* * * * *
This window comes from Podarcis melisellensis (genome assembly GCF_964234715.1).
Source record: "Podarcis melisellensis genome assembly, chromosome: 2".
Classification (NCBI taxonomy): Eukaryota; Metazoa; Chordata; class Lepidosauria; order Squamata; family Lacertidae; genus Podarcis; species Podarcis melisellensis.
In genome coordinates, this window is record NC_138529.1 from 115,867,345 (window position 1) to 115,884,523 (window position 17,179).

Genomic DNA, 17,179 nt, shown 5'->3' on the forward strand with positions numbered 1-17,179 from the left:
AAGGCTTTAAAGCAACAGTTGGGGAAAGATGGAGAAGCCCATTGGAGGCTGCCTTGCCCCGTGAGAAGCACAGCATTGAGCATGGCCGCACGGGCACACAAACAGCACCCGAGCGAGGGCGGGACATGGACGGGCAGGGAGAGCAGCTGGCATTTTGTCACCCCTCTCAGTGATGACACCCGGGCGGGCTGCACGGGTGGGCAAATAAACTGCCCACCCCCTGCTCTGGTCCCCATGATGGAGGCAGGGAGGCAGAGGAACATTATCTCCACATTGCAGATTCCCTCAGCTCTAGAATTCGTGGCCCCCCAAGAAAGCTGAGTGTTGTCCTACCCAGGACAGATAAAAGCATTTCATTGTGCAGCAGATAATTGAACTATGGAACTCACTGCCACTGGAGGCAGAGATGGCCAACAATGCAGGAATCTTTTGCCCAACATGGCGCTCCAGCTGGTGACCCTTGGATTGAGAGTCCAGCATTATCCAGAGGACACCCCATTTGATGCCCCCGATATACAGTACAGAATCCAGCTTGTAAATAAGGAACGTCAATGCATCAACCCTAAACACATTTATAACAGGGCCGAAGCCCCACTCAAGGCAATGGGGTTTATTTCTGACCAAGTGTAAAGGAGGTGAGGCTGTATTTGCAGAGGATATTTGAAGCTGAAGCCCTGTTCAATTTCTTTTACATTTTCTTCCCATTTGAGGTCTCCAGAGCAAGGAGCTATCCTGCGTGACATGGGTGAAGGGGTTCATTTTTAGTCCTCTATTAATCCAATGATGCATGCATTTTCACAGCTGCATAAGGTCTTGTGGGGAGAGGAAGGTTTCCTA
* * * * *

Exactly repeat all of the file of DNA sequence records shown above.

This window comes from Podarcis melisellensis (genome assembly GCF_964234715.1).
Source record: "Podarcis melisellensis genome assembly, chromosome: 2".
Classification (NCBI taxonomy): Eukaryota; Metazoa; Chordata; class Lepidosauria; order Squamata; family Lacertidae; genus Podarcis; species Podarcis melisellensis.
In genome coordinates, this window is record NC_138529.1 from 115,867,345 (window position 1) to 115,884,523 (window position 17,179).

Genomic DNA, 17,179 nt, shown 5'->3' on the forward strand with positions numbered 1-17,179 from the left:
AAGGCTTTAAAGCAACAGTTGGGGAAAGATGGAGAAGCCCATTGGAGGCTGCCTTGCCCCGTGAGAAGCACAGCATTGAGCATGGCCGCACGGGCACACAAACAGCACCCGAGCGAGGGCGGGACATGGACGGGCAGGGAGAGCAGCTGGCATTTTGTCACCCCTCTCAGTGATGACACCCGGGCGGGCTGCACGGGTGGGCAAATAAACTGCCCACCCCCTGCTCTGGTCCCCATGATGGAGGCAGGGAGGCAGAGGAACATTATCTCCACATTGCAGATTCCCTCAGCTCTAGAATTCGTGGCCCCCCAAGAAAGCTGAGTGTTGTCCTACCCAGGACAGATAAAAGCATTTCATTGTGCAGCAGATAATTGAACTATGGAACTCACTGCCACTGGAGGCAGAGATGGCCAACAATGCAGGAATCTTTTGCCCAACATGGCGCTCCAGCTGGTGACCCTTGGATTGAGAGTCCAGCATTATCCAGAGGACACCCCATTTGATGCCCCCGATATACAGTACAGAATCCAGCTTGTAAATAAGGAACGTCAATGCATCAACCCTAAACACATTTATAACAGGGCCGAAGCCCCACTCAAGGCAATGGGGTTTATTTCTGACCAAGTGTAAAGGAGGTGAGGCTGTATTTGCAGAGGATATTTGAAGCTGAAGCCCTGTTCAATTTCTTTTACATTTTCTTCCCATTTGAGGTCTCCAGAGCAAGGAGCTATCCTGCGTGACATGGGTGAAGGGGTTCATTTTTAGTCCTCTATTAATCCAATGATGCATGCATTTTCACAGCTGCATAAGGTCTTGTGGGGAGAGGAAGGTTTCCTA